The Big Deal That Is The Expo Line To Santa Monica

Los Angeles is about to unveil one of the most consequential transportation projects in recent history.  I don’t want to get too hyperbolic, but the coming of the Expo Line light rail transit tomorrow to Santa Monica is, as our current vice president might say, a big f***** deal.

The reason for the import is twofold: first, the location.  The westside of Los Angeles County is the most densely populated in the region and the most traffic-choked.  Expo, running from downtown Los Angeles all the way to the beach, will finally open that area up to the rest of the train network that’s been growing in fits and starts since 1990.  That means a good ridership boost for the whole system and a major alternative to driving for many westside residents and workers.

Expo_&_Crenshaw_Expo_Line_Station_2Second, and more intangibly, the train will now serve an influential part of the population, who will finally be seeing a train in their backyard, and a highly visible location for tourists and Angelenos alike.

Some of the most wealthy and powerful people in Los Angeles, from business to media to opinion leaders, reside in the westside.  They are the ones who set much of the tone for the region in its popular discourse and are key to much of its politics and private investment, particularly during a time of tremendous income inequality.  As opinion shapers, it matters if they complain about LA “not having any transit” (leaving aside the comprehensive bus network), so a train in their backyard undermines that claim.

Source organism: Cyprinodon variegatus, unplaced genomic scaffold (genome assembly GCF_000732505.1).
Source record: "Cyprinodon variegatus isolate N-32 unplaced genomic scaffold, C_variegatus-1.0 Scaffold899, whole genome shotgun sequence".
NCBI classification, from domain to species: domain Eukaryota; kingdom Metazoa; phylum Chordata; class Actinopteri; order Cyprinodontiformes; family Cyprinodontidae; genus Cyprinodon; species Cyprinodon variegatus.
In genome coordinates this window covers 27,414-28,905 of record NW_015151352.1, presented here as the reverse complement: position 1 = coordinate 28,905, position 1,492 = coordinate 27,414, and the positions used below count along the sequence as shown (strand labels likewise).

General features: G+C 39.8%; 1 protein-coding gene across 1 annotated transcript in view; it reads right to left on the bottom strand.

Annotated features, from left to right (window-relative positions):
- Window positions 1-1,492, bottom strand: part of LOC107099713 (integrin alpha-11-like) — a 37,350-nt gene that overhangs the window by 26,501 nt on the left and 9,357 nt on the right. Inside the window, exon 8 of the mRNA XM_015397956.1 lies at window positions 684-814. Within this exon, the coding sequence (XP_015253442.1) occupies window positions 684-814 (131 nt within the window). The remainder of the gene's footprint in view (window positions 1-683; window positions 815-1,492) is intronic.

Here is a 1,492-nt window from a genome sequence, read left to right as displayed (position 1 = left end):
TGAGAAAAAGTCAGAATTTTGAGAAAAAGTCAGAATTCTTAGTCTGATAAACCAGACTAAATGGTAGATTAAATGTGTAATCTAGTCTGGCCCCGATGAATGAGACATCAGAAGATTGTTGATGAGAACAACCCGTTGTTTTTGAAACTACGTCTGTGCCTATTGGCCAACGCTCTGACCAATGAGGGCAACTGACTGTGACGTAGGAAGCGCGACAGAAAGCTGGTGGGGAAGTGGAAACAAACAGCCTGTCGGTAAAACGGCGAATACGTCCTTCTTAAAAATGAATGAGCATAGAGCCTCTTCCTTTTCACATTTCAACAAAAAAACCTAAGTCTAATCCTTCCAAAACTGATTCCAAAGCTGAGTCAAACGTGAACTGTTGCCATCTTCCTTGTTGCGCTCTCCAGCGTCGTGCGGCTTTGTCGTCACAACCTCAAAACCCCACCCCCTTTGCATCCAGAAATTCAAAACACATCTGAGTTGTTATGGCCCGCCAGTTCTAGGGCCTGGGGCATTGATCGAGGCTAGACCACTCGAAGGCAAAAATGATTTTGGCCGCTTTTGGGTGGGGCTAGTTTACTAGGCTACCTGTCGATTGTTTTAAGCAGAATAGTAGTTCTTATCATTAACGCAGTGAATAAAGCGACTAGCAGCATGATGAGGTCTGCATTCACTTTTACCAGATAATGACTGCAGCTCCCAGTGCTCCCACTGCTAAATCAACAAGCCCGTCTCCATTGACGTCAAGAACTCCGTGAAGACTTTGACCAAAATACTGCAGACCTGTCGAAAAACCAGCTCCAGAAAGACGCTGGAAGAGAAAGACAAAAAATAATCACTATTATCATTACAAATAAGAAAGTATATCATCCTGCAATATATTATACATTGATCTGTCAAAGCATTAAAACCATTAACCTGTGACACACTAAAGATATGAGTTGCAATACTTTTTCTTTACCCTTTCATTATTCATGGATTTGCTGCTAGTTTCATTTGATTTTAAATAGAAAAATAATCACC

In addition, with trains running through the streets of Santa Monica and along Interstate 10, this line will be a visible symbol of the ongoing transformation in Los Angeles’s housing patterns, transportation options, and self-image.  Some of the most powerful people in the region will be seeing it firsthand, as well as the legions of tourists from around the world (and the region) who visit downtown Santa Monica and nearby areas.

Ultimately, actions and investment matter more than symbols, and the everyday county voter has certainly been the key to funding these investments.  But images and impacts are mutually reinforcing, and the symbolism of Expo — as much as the ridership boost and potential for neighborhood development along the corridor — may matter just as much in the long run.

All in all, it makes tomorrow a momentous day in the history, and future, of transportation and development in Los Angeles.


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